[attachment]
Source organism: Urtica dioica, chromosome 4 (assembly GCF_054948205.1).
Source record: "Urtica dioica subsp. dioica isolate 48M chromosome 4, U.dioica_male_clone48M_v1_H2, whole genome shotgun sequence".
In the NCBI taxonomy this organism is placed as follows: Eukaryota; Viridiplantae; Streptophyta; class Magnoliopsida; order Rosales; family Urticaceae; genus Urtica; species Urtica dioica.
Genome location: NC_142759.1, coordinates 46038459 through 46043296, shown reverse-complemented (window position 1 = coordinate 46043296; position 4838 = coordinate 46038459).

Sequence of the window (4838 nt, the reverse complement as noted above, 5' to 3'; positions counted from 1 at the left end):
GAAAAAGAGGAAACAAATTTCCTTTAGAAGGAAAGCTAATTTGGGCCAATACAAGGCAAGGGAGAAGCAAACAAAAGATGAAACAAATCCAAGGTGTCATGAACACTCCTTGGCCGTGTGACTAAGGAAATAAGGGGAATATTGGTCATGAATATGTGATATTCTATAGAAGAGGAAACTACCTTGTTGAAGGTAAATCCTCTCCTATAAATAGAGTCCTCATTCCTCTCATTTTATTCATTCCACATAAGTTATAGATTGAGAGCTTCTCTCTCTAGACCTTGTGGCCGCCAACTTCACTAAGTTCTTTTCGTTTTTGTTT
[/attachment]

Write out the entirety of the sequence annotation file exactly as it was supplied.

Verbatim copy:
Source organism: Urtica dioica, chromosome 4 (assembly GCF_054948205.1).
Source record: "Urtica dioica subsp. dioica isolate 48M chromosome 4, U.dioica_male_clone48M_v1_H2, whole genome shotgun sequence".
In the NCBI taxonomy this organism is placed as follows: Eukaryota; Viridiplantae; Streptophyta; class Magnoliopsida; order Rosales; family Urticaceae; genus Urtica; species Urtica dioica.
Genome location: NC_142759.1, coordinates 46038459 through 46043296, shown reverse-complemented (window position 1 = coordinate 46043296; position 4838 = coordinate 46038459).

Sequence of the window (4838 nt, the reverse complement as noted above, 5' to 3'; positions counted from 1 at the left end):
GAAAAAGAGGAAACAAATTTCCTTTAGAAGGAAAGCTAATTTGGGCCAATACAAGGCAAGGGAGAAGCAAACAAAAGATGAAACAAATCCAAGGTGTCATGAACACTCCTTGGCCGTGTGACTAAGGAAATAAGGGGAATATTGGTCATGAATATGTGATATTCTATAGAAGAGGAAACTACCTTGTTGAAGGTAAATCCTCTCCTATAAATAGAGTCCTCATTCCTCTCATTTTATTCATTCCACATAAGTTATAGATTGAGAGCTTCTCTCTCTAGACCTTGTGGCCGCCAACTTCACTAAGTTCTTTTCGTTTTTGTTT